by Alex Norelli—
I was originally going to go to the New York Botanical garden and see the well-publicized Japanese Maples, but fall hadn’t come around enough yet to ensure a harrowing variety of color. So I decided to head south to a curvy sliver of land between downtown skyscrapers and a view of the statue of liberty, the Battery Conservancy Gardens.
I heard from a friend that the large swaths of perennials (many native) were something to see…and to add to the old America feel there was even a wild turkey meandering around, the first time I’d see the species in Manhattan.
The little poem that follows resulted from my first experiences with this garden. I made sure to let whatever caught my eye hold onto it, and whatever caught my ear to flow into it longer than usual. The form is a Haibun, which is a section of prose followed by a haiku.
The Talking Garden
The grasses have one thing to say, the asters another, and the air does not speak, I do. And likewise, the wind is silent while amsonia is always about to or to just have spoken, as the sedum, speaking so softly—you can’t help hear the bee.
The anemones graft me to the bottom of the sea, among the humbler corals of blooming happenstance. Maidenhair: the smell of approaching the beach when low tide has left an aromatic path of surrenders,
and I do not blame the dry grass, or the gardener who planted it, or the cloud that swept over it without proffering its rain. Without leaf, reed, or tongue the wind is silent.
Sea oats flicker
and flounce, shivering
in fall’s first air.
by Paige Puckett—
Yesterday I was sitting at my potter’s wheel in the garage, when two deer in our neighbor’s yard caught our eyes. The young deer had ventured in to the fenced yard on the right, and as we approached them, they realized they were trapped and took turns prancing towards us and then turning back. About this time, we saw there were two other deer in the yard to the left, which backs up to a wooded stream buffer. We didn’t see a buck, but neighbors have spotted him several times.
Several weeks ago I planted two painted lady hibiscus, which over the course of last week were mowed down by what I thought was one pesky doe who was even brave enough to peek in our front window earlier in the summer. And as my son and I stood in the middle of the street in our pajamas looking at a family of four, I knew why Mrs. Doe had been eating so much – beans, sweet potatoes, blackberry, squash and tomato leaves. She had brought her entire family to the table.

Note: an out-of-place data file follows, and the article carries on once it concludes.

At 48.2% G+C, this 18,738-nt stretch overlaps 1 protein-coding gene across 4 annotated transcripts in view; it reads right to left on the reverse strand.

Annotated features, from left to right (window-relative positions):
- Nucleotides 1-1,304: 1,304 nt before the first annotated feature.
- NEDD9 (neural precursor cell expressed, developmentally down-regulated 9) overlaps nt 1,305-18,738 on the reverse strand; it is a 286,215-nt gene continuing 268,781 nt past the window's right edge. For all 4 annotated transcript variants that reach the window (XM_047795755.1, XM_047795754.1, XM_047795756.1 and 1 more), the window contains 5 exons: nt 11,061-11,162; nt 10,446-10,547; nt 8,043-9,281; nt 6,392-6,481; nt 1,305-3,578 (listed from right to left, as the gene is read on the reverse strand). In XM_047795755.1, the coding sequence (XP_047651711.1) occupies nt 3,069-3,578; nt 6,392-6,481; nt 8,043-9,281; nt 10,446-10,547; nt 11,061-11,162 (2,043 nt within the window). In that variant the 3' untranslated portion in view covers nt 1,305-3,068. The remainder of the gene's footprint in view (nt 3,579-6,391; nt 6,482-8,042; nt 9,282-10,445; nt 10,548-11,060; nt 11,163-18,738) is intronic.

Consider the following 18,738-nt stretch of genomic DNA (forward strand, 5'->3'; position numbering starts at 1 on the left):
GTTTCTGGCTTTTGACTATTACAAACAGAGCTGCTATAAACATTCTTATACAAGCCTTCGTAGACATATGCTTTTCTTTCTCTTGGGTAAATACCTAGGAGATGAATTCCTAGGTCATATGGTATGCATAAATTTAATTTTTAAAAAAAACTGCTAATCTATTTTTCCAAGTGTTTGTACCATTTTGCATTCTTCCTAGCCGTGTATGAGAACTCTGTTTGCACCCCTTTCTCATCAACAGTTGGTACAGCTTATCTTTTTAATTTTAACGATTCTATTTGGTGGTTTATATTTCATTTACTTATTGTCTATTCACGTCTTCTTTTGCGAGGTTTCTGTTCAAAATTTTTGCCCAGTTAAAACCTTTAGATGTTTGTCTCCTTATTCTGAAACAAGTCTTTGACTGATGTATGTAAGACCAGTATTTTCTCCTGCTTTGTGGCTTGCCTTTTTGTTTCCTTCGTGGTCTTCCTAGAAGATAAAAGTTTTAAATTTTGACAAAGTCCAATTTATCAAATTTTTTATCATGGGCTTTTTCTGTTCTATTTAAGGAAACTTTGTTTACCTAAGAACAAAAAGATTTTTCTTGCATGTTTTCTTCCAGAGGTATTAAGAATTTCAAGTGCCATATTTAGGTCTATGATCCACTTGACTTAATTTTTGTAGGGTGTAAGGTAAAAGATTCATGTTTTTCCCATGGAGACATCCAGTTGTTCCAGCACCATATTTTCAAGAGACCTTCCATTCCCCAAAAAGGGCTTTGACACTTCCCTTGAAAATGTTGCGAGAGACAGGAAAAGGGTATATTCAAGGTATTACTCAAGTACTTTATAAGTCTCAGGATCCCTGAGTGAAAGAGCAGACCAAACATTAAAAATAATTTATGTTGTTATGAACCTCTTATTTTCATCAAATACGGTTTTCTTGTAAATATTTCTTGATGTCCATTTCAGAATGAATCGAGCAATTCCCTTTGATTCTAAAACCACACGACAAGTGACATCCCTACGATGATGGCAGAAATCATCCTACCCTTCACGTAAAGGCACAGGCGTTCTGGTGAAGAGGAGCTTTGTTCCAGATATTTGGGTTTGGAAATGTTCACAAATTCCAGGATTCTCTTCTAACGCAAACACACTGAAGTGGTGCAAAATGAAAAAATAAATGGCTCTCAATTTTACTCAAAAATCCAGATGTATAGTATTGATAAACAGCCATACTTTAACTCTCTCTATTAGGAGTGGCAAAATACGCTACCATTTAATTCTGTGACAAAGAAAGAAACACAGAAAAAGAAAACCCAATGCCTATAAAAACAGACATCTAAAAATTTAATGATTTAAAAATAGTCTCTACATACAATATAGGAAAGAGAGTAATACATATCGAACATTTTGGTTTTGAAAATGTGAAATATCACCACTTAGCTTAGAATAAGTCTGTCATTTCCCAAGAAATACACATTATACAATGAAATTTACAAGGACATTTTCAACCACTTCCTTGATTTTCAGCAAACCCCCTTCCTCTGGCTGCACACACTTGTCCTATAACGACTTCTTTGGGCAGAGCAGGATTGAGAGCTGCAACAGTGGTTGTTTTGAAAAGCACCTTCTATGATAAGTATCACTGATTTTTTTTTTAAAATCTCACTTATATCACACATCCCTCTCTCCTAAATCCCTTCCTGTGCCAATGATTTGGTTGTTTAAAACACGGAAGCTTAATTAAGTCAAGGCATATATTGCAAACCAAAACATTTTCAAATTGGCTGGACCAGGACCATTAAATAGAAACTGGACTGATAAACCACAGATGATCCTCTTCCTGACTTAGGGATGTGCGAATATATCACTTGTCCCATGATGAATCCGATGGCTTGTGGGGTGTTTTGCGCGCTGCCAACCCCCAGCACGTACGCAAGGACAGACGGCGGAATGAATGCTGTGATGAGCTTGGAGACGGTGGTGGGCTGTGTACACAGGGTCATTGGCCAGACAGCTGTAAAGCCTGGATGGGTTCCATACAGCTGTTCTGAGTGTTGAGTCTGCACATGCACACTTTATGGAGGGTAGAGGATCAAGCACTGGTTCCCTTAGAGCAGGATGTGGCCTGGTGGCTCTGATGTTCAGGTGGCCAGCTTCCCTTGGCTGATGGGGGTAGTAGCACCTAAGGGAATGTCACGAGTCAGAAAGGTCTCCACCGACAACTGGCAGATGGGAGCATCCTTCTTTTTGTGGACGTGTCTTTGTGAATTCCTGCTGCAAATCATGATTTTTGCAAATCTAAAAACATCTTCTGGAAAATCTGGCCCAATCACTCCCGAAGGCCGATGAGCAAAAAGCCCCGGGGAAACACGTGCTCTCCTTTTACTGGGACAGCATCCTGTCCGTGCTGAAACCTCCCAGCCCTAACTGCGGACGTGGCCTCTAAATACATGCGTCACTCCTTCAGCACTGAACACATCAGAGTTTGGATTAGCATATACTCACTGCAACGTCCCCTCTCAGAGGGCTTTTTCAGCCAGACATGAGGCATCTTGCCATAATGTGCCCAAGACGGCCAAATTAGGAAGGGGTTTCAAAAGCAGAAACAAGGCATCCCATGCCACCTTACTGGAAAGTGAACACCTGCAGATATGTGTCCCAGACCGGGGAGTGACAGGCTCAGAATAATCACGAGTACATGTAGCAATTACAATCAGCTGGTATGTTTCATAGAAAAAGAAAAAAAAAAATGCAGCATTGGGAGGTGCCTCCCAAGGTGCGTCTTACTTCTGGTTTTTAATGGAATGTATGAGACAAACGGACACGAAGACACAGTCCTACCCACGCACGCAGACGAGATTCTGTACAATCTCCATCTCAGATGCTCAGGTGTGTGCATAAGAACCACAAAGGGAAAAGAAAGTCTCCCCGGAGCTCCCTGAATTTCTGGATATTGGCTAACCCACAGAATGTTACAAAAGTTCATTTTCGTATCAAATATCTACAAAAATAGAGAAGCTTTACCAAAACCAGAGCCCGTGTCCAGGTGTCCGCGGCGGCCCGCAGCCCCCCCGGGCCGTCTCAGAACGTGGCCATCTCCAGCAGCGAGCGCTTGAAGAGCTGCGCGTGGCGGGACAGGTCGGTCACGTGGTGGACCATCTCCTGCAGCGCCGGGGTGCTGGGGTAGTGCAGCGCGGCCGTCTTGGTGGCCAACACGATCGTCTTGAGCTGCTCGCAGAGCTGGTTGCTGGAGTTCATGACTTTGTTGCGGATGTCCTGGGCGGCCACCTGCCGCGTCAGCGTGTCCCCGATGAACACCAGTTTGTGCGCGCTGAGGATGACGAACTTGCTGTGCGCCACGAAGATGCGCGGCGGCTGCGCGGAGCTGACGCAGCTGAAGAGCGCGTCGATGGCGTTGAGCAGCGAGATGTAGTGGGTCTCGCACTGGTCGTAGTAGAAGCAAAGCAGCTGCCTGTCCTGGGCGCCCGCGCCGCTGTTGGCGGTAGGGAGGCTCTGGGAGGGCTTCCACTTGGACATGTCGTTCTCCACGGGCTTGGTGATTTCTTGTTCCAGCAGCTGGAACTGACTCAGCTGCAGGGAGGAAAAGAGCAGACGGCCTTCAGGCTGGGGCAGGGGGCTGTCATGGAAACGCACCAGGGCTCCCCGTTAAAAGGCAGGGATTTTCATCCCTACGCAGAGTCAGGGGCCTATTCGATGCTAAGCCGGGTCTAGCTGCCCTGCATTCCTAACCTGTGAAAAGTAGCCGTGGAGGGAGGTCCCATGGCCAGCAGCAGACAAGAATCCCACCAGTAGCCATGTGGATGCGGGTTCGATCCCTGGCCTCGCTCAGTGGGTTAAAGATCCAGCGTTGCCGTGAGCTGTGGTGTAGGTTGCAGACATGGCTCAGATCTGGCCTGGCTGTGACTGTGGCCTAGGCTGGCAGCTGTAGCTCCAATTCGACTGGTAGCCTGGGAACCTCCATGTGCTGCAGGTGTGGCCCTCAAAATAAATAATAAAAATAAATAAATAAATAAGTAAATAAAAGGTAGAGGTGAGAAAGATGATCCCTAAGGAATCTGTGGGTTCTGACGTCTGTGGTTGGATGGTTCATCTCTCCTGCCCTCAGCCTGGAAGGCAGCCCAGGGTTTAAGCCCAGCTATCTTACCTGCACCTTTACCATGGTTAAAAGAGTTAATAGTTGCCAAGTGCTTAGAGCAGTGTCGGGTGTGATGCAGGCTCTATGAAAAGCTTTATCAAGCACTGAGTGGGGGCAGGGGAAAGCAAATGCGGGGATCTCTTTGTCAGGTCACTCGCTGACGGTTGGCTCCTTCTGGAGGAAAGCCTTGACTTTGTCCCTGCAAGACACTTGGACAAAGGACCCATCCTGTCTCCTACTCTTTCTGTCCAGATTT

I asked my son to grab the camera out of the kitchen so I could keep them corralled. He came back with toy binoculars, so I sprinted to the kitchen to find the camera. As I rejoined him outside, the two fawns in the partially fenced yard were about to cross over to their family, so at a full sprint I charged down the driveway hoping to chase them back and snag a glorious up-close photo.
No good. They dashed to the left right as that neighbor was stepping off her front steps towards her car. She gave out a little shriek as they lept nearly three feet from her face and she looked up to see me with crazed hair and pajamas running towards her. I swear if I’d have seen her, I would have warned her. After she caught her breath we had a good laugh.
I had hoped my buddy Eric who excels in bow and arrow could camp out on our back deck and solve our deer problem, but living in an urban neighborhood there was no telling where the doe would fall and he’d need permission from the neighbors. Well, now that there are babies, these deer have become like pets. Yes, the neighbors get to enjoy their presence, and I feed them.